A national network of funders supporting strategic, innovative, and effective solutions to homelessness

Speak Up for Innovation among Nonprofits

In this challenging economy, funders may find it difficult to support an innovative idea when so many established programs are struggling under shrinking budgets. 

In this challenging economy, funders may find it difficult to support an innovative idea when so many established programs are struggling under shrinking budgets. I see this in my role as lead staff with the United Way Regional Commission on Homelessness. As funders, we must grapple with supporting those innovations that show promise and, in the process, embrace a certain risk in our commitments.

It is important that a small portion of our portfolios support innovations in our field despite the possibility of failure. As Robert Kotick of Activision Blizzard said in a recent Forbes magazine article: “The most important thing we do to encourage innovation is give people the freedom to fail…” In a tight resource environment with so many well-established programs facing cutbacks, this is a bold proposition but one worth tackling.

Funder Support Leads to Creative Solutions

Without support from funders, our nonprofit agencies are unable to try new things and possibly improve efficiency or effectiveness. Conversely, with support from foundations, innovative ideas abound. One great example is the recently completed initiative of The Community Foundation of Greater Atlanta, which provided multi-year funding and support to several programs that creatively addressed the critical connections between health and homelessness. It inspired, among other examples, a new partnership between the Grady Health System and two nonprofits (Gateway and St. Joseph’s Mercy Care) that provides homeless patients being discharged with a safe, supported place to recuperate.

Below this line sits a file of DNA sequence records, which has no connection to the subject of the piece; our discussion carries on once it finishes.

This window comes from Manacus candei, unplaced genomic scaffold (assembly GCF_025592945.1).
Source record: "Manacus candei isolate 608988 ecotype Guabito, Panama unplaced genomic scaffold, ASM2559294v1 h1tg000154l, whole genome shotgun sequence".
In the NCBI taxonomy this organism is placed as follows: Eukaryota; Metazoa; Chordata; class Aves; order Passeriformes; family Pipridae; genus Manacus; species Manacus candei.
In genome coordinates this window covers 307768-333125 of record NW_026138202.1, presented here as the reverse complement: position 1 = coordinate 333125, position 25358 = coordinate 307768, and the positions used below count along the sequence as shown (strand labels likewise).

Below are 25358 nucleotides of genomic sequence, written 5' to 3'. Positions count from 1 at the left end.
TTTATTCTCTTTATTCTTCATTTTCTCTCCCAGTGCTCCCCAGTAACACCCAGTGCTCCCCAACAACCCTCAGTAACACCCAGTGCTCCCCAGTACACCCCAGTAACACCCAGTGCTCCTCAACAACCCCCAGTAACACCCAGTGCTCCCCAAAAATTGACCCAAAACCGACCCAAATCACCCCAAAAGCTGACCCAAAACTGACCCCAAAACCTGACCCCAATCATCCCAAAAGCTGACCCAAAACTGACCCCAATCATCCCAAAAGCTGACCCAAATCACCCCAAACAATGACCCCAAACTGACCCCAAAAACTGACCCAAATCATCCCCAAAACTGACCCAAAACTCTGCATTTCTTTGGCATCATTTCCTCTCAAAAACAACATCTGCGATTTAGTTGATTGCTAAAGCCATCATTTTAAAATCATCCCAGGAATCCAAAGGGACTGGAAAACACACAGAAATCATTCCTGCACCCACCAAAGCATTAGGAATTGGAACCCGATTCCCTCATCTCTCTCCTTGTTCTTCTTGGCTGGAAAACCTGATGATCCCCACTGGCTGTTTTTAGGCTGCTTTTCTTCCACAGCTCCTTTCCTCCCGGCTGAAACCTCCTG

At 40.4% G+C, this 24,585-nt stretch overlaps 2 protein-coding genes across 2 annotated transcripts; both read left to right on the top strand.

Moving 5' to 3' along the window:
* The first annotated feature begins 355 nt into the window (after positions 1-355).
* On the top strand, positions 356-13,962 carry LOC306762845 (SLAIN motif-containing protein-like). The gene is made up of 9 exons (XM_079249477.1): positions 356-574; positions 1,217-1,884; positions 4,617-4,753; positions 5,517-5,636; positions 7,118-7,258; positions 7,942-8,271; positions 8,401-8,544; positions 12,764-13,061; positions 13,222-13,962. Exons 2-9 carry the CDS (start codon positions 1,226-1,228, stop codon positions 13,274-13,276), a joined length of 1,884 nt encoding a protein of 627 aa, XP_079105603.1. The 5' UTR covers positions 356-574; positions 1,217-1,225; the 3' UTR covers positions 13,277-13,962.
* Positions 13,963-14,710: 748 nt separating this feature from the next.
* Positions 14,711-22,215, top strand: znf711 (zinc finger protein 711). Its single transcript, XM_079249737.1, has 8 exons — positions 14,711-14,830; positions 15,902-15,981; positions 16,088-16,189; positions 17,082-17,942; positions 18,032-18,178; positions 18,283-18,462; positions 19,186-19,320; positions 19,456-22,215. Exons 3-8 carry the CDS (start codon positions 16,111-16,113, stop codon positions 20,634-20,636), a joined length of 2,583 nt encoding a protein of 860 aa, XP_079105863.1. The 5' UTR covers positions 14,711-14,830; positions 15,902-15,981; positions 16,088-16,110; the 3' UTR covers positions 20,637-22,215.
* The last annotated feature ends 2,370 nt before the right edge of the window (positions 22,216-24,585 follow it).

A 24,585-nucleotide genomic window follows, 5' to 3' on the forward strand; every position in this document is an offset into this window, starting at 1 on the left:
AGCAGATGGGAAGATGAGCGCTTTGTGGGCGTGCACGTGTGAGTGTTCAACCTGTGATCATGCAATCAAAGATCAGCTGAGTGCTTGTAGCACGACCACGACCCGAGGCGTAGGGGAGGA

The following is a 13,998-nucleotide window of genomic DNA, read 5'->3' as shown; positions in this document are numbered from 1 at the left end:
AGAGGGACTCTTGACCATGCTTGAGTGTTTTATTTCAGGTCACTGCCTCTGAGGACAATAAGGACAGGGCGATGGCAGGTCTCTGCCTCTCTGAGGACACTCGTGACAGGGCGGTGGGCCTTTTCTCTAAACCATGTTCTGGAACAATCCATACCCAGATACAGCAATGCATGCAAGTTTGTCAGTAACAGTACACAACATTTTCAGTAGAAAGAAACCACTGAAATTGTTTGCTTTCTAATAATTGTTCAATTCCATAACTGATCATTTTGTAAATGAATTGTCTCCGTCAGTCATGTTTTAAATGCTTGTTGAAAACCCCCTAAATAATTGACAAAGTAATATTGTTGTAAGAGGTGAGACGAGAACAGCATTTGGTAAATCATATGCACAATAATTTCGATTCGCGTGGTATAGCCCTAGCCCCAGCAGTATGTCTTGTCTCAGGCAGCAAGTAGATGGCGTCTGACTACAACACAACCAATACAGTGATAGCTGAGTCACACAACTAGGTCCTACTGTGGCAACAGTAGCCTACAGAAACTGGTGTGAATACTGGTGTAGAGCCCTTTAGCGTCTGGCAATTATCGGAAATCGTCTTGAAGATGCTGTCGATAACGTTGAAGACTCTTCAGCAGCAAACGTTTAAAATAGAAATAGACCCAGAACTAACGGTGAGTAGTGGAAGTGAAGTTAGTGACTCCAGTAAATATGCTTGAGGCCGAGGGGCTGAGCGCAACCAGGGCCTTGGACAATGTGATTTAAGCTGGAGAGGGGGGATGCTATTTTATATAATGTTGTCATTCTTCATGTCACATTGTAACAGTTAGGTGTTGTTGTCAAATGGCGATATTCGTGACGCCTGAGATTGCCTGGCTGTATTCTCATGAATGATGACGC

Other innovative ideas to address homelessness and supported by our local foundations have also paid off. Programs such as Street to Home, which is based on the “Housing First” approach (we learned about it from Pathways to Housing in New York), are changing the way homelessness can be addressed. The program offers apartment-based housing and intensive case management to people identified as chronically homeless―and it works! Street to Home has a 75% success rate in getting people off the streets and working toward independence.

Another example is the innovative work by First Step Staffing in the area of successfully obtaining social security and disability benefits. By taking a team approach to creatively modifying the application process, they have seen a dramatic decrease in the amount of time it takes to obtain benefits. This enables people who are homeless to access healthcare and housing more effectively.

Without support from funders, none of these examples of innovation would have taken off. Funders and agencies in our sector must be more proactive in supporting innovative approaches that promise more effective solutions-even when there are no guarantees of success.

Protip Biswas is the Vice President of the Regional Commission on Homelessness at United Way of Greater Atlanta.

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